Teamsters would guard the gates to protect SAG workers, whom they represent. AIMA’s [SAG-AFTRA’S]most powerful CEO will be called Executive Director, and his or her power will be granted by an entity known as the Council.  Now, this is not a benign entity if you consider what could happen if this Council decides to start a war for any one of three Affiliates, a war of course, involving financial benefits to its members. This Supreme Council controls what goes before the voting membership, and has the Constitutional power to overrule the Affiliates.  It is not unusual for a SAG strike to last five months or more.  One doesn’t have to look very far at the abuses of power in today’s world to imagine what might happen if AIMA [SAG-AFTRA] were to use its power without concern for the millions of others who depend on television and movies for art, information, and livelihood.




This organization, heavily promoted by SAG and AFTRA, would start out with roughly 250,000 members.  That is a small number when AIMA [SAG-AFTRA] is matched against the other AFL-CIO “Sister” unions, but these 250,000 “performers and artists and broadcasters” help create and articulate and communicate the information needed for the function and survival of our country, our culture, our society and even the human species.


Even to contemplate a blackout of the airways in a national broadcaster strike is to contemplate a darkness darker than a dark Bagdad night.  Think of it:  A national black out of information.  Even some newspaper reporters hold WGA or SAG or AFTRA membership. Oh, I may be leaning towards the most dramatic outcome; but it is not science fiction to imagine a strike so big our entire country “goes dark” for days or weeks or even months, leaving a confused and angry and impotent population to look to Congress, while Congress ponders in the dark.


We see the tremendous negative impact on the culture of dramatic television programs recently being shut down or hobbled as the result of the threat of a WGA strike.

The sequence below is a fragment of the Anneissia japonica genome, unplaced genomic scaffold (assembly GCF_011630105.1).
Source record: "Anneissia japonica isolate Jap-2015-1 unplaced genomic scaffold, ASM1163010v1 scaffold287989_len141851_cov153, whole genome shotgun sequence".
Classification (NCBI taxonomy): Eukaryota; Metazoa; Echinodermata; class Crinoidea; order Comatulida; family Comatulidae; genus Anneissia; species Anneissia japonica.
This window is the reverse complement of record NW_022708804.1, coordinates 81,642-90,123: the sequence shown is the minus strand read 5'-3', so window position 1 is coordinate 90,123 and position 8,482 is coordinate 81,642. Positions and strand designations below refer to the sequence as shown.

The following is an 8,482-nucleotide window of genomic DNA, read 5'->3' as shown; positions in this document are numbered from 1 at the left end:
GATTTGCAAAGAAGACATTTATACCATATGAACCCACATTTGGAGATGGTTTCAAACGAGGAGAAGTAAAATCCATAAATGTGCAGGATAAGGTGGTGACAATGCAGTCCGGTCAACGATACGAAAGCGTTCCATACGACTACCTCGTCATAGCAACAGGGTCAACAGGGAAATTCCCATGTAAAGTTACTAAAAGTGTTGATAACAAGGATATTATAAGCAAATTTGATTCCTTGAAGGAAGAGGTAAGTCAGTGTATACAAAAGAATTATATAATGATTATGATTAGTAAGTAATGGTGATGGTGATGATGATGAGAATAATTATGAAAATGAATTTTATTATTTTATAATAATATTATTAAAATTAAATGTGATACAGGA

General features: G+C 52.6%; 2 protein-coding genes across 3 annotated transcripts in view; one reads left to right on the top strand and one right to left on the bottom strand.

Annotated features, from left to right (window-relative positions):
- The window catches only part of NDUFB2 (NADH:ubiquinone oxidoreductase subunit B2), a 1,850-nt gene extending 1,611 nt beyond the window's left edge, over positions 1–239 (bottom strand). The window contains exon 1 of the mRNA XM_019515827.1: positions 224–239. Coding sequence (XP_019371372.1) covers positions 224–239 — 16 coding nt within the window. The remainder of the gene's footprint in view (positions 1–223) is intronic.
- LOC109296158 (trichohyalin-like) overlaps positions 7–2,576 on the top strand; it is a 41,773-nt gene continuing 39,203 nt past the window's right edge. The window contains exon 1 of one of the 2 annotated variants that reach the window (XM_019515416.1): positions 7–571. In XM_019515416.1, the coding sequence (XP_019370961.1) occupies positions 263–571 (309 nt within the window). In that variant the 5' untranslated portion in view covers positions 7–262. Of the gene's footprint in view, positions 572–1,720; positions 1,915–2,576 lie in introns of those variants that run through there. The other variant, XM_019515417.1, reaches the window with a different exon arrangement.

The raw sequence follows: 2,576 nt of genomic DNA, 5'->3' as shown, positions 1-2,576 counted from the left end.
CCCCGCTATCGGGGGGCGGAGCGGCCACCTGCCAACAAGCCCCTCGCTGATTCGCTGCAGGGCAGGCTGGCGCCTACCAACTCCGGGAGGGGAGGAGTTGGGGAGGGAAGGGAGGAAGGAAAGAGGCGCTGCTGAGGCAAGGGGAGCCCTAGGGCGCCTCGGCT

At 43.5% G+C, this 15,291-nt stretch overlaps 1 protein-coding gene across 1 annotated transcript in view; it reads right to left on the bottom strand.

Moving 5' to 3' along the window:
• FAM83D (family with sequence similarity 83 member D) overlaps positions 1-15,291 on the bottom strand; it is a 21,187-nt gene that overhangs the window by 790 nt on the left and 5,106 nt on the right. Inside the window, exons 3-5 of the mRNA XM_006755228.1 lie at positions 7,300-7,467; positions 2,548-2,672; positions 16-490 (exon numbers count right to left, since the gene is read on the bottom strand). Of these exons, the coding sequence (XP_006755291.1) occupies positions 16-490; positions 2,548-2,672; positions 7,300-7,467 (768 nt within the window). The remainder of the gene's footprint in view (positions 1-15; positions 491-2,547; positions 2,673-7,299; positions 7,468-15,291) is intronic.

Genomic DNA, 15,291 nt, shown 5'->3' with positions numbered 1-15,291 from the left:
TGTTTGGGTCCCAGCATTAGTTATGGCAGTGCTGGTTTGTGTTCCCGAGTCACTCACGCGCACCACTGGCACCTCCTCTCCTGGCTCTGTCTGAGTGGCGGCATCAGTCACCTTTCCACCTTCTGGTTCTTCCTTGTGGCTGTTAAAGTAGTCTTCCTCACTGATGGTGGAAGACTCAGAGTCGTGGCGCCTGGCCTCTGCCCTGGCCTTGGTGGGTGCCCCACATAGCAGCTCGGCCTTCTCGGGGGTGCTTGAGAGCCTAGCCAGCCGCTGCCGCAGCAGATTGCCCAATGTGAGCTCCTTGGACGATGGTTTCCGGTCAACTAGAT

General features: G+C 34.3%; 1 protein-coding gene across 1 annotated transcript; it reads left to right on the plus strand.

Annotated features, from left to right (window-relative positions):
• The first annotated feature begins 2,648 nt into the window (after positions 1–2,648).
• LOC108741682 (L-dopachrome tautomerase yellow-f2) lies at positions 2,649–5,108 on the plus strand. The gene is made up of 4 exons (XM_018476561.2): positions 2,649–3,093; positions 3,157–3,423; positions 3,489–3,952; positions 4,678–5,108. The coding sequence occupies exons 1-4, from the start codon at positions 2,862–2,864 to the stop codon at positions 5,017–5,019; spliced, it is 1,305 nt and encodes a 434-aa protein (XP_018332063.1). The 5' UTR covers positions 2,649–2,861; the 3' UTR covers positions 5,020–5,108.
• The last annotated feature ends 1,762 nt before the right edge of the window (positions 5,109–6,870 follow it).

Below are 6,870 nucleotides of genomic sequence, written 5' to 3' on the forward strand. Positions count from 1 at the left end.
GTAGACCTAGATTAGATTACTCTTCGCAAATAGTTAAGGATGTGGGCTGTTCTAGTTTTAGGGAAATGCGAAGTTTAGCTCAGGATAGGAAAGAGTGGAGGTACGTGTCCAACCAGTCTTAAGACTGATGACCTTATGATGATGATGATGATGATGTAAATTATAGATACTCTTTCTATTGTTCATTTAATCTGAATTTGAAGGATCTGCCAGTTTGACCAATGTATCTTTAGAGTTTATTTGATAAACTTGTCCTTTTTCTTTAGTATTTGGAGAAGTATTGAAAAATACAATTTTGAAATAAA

The threat of a strike against all television could provoke such fright in the small numbers of global conglomerates which own these vast communication entities that, out of fear, companies might act against their own best financial interests and, even, the best interest of the public at large.


There are 13 political and social Goals listed in the new AIMA [SAG-AFTRA] Constitution which invite activism in places that exceed the province of simple employment protection and collection of benefits.


Without their consent, the SAG actors could wind up being part of political demonstrations and movements which have nothing to do with acting or singing but everything to do with dockworkers and port access or assembly lines in Detroit.




There is a tendency to think that what happens in Hollywood doesn’t really happen, but is only make-believe, since everybody always seem to be getting richer and younger both at once.  True.  There are extremely rich studios, but only six remaining. They are all owned by giant corporations, of which there seem to be six.  On ET it seems there are only six movie stars.  And pretty soon there will be just one big union to deal with the “employees.”





  This merger raises issues which would most certainly involve anti-trust suits and require Congressional approval if it were a proposed merger of  AT&T and VERIZON; but because these are unions, and there are emotional issues, and the press treats the fights among SAG members with only half a glance.  Actors always make noise, right?  And they’re kind of leftist, more or less, sometimes, especially the rich ones.  What has their business got to to with the “real” world of the big players like Murdock and Turner  Imagine the uproar if a merger were announced between AOL TIME WARNER and THE NEWS CORPORATION!  Whew.  But this SAG/AFTRA stuff?  That’s no five alarm fire… No?  Watch out.






Hollywood Unions often seem to be on the side of the “little guy” -- even while the “little guy” is almost extinct in Hollywood, and while the salaries may have gone up as a result of the SAG strike, the opportunity to get a salary to begin with has gone down.


In the world of the union, “Jurisdiction” is the highest goal.  Union Management will al

ways accept the possibility of fewer jobs if their “Jurisdiction” is increased.  The SAG & AFTRA Presidents talk about how they used to fight, but will fight no more.  That would also be true if United Airlines and American Airlines or if the two largest electric companies in the West decided to merge, or if Boeing and McDonnel Douglas wanted to merge.  Congress would demand to know if these mergers beneficial for the citizens at large (American citizens are those folks President Bush likes to call “consumers.)